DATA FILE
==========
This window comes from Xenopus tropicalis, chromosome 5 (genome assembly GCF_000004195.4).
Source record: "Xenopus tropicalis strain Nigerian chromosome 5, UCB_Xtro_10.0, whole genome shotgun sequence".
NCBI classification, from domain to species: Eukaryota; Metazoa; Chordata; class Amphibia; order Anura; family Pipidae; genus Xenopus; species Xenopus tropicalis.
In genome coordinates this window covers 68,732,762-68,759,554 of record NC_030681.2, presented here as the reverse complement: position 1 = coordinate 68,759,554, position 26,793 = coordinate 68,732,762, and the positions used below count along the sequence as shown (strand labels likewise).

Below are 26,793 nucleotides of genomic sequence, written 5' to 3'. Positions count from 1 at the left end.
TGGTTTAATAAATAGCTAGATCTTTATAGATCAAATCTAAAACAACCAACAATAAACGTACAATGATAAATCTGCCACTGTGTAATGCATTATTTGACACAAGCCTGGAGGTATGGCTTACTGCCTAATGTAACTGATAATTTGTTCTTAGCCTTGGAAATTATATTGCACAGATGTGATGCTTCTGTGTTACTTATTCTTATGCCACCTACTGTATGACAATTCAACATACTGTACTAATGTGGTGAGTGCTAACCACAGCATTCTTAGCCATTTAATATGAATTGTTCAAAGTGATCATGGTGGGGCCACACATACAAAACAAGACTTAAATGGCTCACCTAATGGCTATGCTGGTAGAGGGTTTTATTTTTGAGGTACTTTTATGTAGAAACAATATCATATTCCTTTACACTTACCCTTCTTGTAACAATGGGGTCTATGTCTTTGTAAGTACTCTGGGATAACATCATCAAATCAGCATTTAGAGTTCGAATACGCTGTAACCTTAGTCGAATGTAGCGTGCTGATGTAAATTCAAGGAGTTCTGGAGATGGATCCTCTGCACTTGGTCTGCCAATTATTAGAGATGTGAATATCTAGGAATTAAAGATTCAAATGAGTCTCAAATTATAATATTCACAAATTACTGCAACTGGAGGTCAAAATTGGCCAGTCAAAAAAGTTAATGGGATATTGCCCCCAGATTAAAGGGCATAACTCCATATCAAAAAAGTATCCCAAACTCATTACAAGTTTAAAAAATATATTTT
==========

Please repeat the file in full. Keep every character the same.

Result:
This window comes from Xenopus tropicalis, chromosome 5 (genome assembly GCF_000004195.4).
Source record: "Xenopus tropicalis strain Nigerian chromosome 5, UCB_Xtro_10.0, whole genome shotgun sequence".
NCBI classification, from domain to species: Eukaryota; Metazoa; Chordata; class Amphibia; order Anura; family Pipidae; genus Xenopus; species Xenopus tropicalis.
In genome coordinates this window covers 68,732,762-68,759,554 of record NC_030681.2, presented here as the reverse complement: position 1 = coordinate 68,759,554, position 26,793 = coordinate 68,732,762, and the positions used below count along the sequence as shown (strand labels likewise).

Below are 26,793 nucleotides of genomic sequence, written 5' to 3'. Positions count from 1 at the left end.
TGGTTTAATAAATAGCTAGATCTTTATAGATCAAATCTAAAACAACCAACAATAAACGTACAATGATAAATCTGCCACTGTGTAATGCATTATTTGACACAAGCCTGGAGGTATGGCTTACTGCCTAATGTAACTGATAATTTGTTCTTAGCCTTGGAAATTATATTGCACAGATGTGATGCTTCTGTGTTACTTATTCTTATGCCACCTACTGTATGACAATTCAACATACTGTACTAATGTGGTGAGTGCTAACCACAGCATTCTTAGCCATTTAATATGAATTGTTCAAAGTGATCATGGTGGGGCCACACATACAAAACAAGACTTAAATGGCTCACCTAATGGCTATGCTGGTAGAGGGTTTTATTTTTGAGGTACTTTTATGTAGAAACAATATCATATTCCTTTACACTTACCCTTCTTGTAACAATGGGGTCTATGTCTTTGTAAGTACTCTGGGATAACATCATCAAATCAGCATTTAGAGTTCGAATACGCTGTAACCTTAGTCGAATGTAGCGTGCTGATGTAAATTCAAGGAGTTCTGGAGATGGATCCTCTGCACTTGGTCTGCCAATTATTAGAGATGTGAATATCTAGGAATTAAAGATTCAAATGAGTCTCAAATTATAATATTCACAAATTACTGCAACTGGAGGTCAAAATTGGCCAGTCAAAAAAGTTAATGGGATATTGCCCCCAGATTAAAGGGCATAACTCCATATCAAAAAAGTATCCCAAACTCATTACAAGTTTAAAAAATATATTTT